Friday, June 1, 2012


Ha.  Made you look.

Zombies--dead that rise and feast upon the flesh of the living, ghouls, to be more technically accurate--are all the, um, rage (as it were) nowadays.  From the recordbreaking ratings of The Walking Dead on AMC to the bestselling (and soon-to-be Brad Pitt cinema vehicle) World War Z by Max Brooks, way back to the effective progenitor of this "generation" of the genre, George A Romero's Night of the Living Dead (and its sequels, and the remakes of each)--what is it about these grisly creatures and their ghastly antics that so captures the imaginations of so many?

As I see the zombie story (we'll stick with the Z-word because that's the familiar term, right or wrong), it's all about nihilism.  Which is a 50-cent word that bears definition (credit American Heritage Dictionary):

nihilism [( neye -uh-liz-uhm, nee -uh-liz-uhm)]
An approach to philosophy that holds that human life is meaningless and that all religions, laws, moral codes, and political systems are thoroughly empty and false. The term is from the Latin nihil, meaning “nothing.”

In a nutshell, that pretty well explains the ending of Night of the Living Dead.  (If you haven't seen it, I won't spoil it.  But go see it.  Right now.  I'll wait for you to come back.  All done?  Good.)  I've embraced this... ethos, for want of a better word, wholeheartedly in my own zombie writing; first and foremost in my approach to the subject is that there are no happy endings, ever.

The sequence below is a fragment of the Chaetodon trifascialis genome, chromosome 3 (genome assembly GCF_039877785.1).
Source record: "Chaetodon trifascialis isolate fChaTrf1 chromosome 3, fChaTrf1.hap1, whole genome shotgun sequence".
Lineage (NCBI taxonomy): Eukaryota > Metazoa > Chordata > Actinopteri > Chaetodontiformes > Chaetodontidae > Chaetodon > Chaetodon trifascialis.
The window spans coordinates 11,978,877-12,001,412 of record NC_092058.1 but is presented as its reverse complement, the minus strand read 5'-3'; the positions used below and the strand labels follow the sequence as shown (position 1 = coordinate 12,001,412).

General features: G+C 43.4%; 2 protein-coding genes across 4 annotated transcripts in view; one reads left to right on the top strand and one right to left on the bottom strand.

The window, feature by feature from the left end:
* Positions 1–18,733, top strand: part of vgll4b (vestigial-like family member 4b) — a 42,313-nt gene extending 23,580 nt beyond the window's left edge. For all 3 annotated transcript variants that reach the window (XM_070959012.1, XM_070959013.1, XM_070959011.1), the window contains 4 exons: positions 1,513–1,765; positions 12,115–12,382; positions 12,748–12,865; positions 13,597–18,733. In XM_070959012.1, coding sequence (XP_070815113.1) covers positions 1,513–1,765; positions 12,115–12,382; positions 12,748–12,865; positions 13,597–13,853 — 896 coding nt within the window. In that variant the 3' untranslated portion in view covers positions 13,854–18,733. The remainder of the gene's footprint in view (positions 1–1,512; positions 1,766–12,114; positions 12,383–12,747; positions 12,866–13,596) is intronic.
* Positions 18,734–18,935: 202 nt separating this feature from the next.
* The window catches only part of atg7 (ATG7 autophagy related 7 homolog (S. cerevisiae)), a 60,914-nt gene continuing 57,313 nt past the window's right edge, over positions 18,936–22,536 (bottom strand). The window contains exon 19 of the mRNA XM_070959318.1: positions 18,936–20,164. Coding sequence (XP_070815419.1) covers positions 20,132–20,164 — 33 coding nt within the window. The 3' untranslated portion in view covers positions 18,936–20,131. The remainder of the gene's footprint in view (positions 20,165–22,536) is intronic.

How can there be?  Think about it.  The world as we know it has been decimated (or worse) by whatever apocalyptic scenario it is that has brought corpses, I SAID DEAD FREAKING CORPSES, JESUS H TAPDANCING CHRIST DID YOU HEAR ME, shambling to life and eating the faces off your friends, neighbors, and family.

Many of these godawful undead face-eaters are, in fact, your friends, neighbors, and family.  And the only way to keep them from eating your face is to shoot them in the head, or whack them in the noggin with a machete, or otherwise do something nasty, gory, and devastating to what passes for a brain in what's left of their mouldering zombie skull.

Face it.  There's just no way this ends well.  The best one could hope for is to die peacefully in your sleep and then have your house burn down with you in it, before your remains rise to become one of the face-eaters.  How in the name of Harold Robbins did this sort of thing become the stuff of best sellers and big box office, anyway?

That's a darned good question, little one.  Why don't you go and ask your Mother?


  1. Thanks, great post there Lane! I disagree, though. I think the ending of Night of the Living Dead was incredibly bleak but Dawn of the Dead was equally fun for the fact that there's a sliver of hope, even if it's not as good as the next. Downer Endings are vanishingly rare, though, in horror and I think your philosophy does probably lead to good stories.

    My .02.

  2. Even with a sliver of hope, a world populated by zombies is still a world populated by zombies. Family's dead. World smells like a sewer, but . . . hey did we just bond over a dented can of corn? I'm thinking 'hope' is to strong a word to summarize the close of zombie novels or movies.